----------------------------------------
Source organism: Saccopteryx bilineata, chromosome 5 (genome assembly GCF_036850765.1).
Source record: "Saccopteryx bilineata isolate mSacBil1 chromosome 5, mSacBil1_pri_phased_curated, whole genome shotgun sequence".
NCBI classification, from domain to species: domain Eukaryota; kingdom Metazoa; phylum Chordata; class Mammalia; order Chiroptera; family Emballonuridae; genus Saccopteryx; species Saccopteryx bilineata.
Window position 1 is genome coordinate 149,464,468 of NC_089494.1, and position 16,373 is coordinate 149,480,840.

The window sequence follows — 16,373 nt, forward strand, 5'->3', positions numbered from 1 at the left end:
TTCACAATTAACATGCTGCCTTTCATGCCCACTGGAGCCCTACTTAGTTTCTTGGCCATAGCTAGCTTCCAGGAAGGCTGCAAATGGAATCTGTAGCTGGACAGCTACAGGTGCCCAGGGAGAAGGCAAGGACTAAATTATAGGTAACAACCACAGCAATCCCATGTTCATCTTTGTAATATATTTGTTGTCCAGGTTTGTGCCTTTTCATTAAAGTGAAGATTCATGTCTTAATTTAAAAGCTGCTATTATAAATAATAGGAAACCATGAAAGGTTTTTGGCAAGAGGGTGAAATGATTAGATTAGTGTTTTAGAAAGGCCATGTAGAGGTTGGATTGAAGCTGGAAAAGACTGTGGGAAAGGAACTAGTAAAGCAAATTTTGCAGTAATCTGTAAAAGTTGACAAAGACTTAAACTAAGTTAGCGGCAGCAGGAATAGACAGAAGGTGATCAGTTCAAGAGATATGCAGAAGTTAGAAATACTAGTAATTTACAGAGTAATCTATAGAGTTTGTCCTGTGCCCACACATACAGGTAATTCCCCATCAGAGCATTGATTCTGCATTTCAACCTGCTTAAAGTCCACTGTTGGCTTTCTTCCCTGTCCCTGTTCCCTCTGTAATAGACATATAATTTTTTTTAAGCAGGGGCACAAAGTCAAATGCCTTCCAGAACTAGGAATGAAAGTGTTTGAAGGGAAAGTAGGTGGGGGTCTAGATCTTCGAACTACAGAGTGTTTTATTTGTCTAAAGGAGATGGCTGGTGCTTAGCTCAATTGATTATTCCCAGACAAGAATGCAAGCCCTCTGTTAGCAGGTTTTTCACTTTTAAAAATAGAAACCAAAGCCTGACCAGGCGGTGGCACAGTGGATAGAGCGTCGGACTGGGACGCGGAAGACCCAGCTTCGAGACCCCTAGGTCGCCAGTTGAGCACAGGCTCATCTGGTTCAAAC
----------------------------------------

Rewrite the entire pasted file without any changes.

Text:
Source organism: Saccopteryx bilineata, chromosome 5 (genome assembly GCF_036850765.1).
Source record: "Saccopteryx bilineata isolate mSacBil1 chromosome 5, mSacBil1_pri_phased_curated, whole genome shotgun sequence".
NCBI classification, from domain to species: domain Eukaryota; kingdom Metazoa; phylum Chordata; class Mammalia; order Chiroptera; family Emballonuridae; genus Saccopteryx; species Saccopteryx bilineata.
Window position 1 is genome coordinate 149,464,468 of NC_089494.1, and position 16,373 is coordinate 149,480,840.

The window sequence follows — 16,373 nt, forward strand, 5'->3', positions numbered from 1 at the left end:
TTCACAATTAACATGCTGCCTTTCATGCCCACTGGAGCCCTACTTAGTTTCTTGGCCATAGCTAGCTTCCAGGAAGGCTGCAAATGGAATCTGTAGCTGGACAGCTACAGGTGCCCAGGGAGAAGGCAAGGACTAAATTATAGGTAACAACCACAGCAATCCCATGTTCATCTTTGTAATATATTTGTTGTCCAGGTTTGTGCCTTTTCATTAAAGTGAAGATTCATGTCTTAATTTAAAAGCTGCTATTATAAATAATAGGAAACCATGAAAGGTTTTTGGCAAGAGGGTGAAATGATTAGATTAGTGTTTTAGAAAGGCCATGTAGAGGTTGGATTGAAGCTGGAAAAGACTGTGGGAAAGGAACTAGTAAAGCAAATTTTGCAGTAATCTGTAAAAGTTGACAAAGACTTAAACTAAGTTAGCGGCAGCAGGAATAGACAGAAGGTGATCAGTTCAAGAGATATGCAGAAGTTAGAAATACTAGTAATTTACAGAGTAATCTATAGAGTTTGTCCTGTGCCCACACATACAGGTAATTCCCCATCAGAGCATTGATTCTGCATTTCAACCTGCTTAAAGTCCACTGTTGGCTTTCTTCCCTGTCCCTGTTCCCTCTGTAATAGACATATAATTTTTTTTAAGCAGGGGCACAAAGTCAAATGCCTTCCAGAACTAGGAATGAAAGTGTTTGAAGGGAAAGTAGGTGGGGGTCTAGATCTTCGAACTACAGAGTGTTTTATTTGTCTAAAGGAGATGGCTGGTGCTTAGCTCAATTGATTATTCCCAGACAAGAATGCAAGCCCTCTGTTAGCAGGTTTTTCACTTTTAAAAATAGAAACCAAAGCCTGACCAGGCGGTGGCACAGTGGATAGAGCGTCGGACTGGGACGCGGAAGACCCAGCTTCGAGACCCCTAGGTCGCCAGTTGAGCACAGGCTCATCTGGTTCAAAC